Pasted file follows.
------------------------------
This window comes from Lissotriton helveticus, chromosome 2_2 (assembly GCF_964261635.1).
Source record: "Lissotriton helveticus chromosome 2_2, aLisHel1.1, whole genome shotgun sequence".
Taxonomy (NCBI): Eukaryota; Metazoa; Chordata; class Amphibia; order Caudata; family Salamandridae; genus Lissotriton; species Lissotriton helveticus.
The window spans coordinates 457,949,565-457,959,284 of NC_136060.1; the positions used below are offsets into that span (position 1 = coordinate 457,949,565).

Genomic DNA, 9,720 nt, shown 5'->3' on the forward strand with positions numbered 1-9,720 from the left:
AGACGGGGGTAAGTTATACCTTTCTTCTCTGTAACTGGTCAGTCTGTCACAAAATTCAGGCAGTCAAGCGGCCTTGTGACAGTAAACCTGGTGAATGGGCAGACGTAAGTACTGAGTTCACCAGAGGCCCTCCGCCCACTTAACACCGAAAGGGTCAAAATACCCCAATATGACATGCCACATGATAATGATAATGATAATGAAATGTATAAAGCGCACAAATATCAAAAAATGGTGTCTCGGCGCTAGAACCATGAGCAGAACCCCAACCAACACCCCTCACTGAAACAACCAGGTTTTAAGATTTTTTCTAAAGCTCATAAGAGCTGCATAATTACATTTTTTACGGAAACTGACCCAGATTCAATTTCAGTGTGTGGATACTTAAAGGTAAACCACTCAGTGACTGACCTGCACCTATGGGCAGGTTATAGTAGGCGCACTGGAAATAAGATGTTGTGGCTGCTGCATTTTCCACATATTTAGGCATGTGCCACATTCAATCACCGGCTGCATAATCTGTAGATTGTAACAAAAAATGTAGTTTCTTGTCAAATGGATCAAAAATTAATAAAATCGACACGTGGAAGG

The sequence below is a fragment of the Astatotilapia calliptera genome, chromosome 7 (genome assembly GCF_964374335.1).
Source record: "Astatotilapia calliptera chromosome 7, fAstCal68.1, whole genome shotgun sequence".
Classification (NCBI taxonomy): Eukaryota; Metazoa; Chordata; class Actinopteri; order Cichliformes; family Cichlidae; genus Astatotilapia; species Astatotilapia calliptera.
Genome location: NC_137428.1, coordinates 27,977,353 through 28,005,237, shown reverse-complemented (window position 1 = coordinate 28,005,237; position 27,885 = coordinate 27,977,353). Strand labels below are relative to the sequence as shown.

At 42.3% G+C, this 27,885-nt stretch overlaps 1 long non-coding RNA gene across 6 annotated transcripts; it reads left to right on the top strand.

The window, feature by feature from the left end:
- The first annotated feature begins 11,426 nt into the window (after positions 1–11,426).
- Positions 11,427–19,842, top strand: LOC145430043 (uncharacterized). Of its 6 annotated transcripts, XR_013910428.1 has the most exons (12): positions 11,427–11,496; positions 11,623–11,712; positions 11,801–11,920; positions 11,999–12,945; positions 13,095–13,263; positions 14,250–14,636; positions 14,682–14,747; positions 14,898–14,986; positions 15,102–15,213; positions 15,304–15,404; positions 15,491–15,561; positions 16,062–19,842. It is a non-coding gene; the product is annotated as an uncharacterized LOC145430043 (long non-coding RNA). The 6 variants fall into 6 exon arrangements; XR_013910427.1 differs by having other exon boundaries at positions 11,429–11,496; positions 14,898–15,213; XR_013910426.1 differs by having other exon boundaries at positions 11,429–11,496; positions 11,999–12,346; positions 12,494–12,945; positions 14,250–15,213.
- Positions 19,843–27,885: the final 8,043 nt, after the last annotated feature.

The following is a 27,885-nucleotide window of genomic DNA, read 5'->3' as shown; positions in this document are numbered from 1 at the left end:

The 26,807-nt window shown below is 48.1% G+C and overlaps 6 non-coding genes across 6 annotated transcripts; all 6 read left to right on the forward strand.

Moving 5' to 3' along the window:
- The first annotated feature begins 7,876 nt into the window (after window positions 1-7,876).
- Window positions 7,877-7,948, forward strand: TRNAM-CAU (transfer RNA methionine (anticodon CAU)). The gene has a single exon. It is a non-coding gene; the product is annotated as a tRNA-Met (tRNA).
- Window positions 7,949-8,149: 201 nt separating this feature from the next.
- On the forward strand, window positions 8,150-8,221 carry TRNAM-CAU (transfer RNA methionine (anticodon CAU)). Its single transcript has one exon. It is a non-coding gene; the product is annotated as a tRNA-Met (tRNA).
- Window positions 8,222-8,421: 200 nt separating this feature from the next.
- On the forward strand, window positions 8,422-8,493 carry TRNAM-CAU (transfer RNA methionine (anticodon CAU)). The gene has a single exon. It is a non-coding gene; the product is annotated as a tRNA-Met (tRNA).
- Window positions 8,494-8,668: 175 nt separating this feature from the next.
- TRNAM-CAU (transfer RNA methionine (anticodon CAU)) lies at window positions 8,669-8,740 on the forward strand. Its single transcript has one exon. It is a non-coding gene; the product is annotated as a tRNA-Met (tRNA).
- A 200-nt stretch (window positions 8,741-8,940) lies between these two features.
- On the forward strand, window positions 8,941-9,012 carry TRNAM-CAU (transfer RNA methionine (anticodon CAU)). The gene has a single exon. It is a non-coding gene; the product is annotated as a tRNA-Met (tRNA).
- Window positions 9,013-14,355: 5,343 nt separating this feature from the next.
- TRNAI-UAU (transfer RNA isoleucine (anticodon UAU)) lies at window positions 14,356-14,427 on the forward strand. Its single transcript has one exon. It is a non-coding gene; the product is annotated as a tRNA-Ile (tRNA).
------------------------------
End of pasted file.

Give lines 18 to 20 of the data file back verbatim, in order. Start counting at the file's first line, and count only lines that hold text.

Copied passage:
Moving 5' to 3' along the window:
- The first annotated feature begins 7,876 nt into the window (after window positions 1-7,876).
- Window positions 7,877-7,948, forward strand: TRNAM-CAU (transfer RNA methionine (anticodon CAU)). The gene has a single exon. It is a non-coding gene; the product is annotated as a tRNA-Met (tRNA).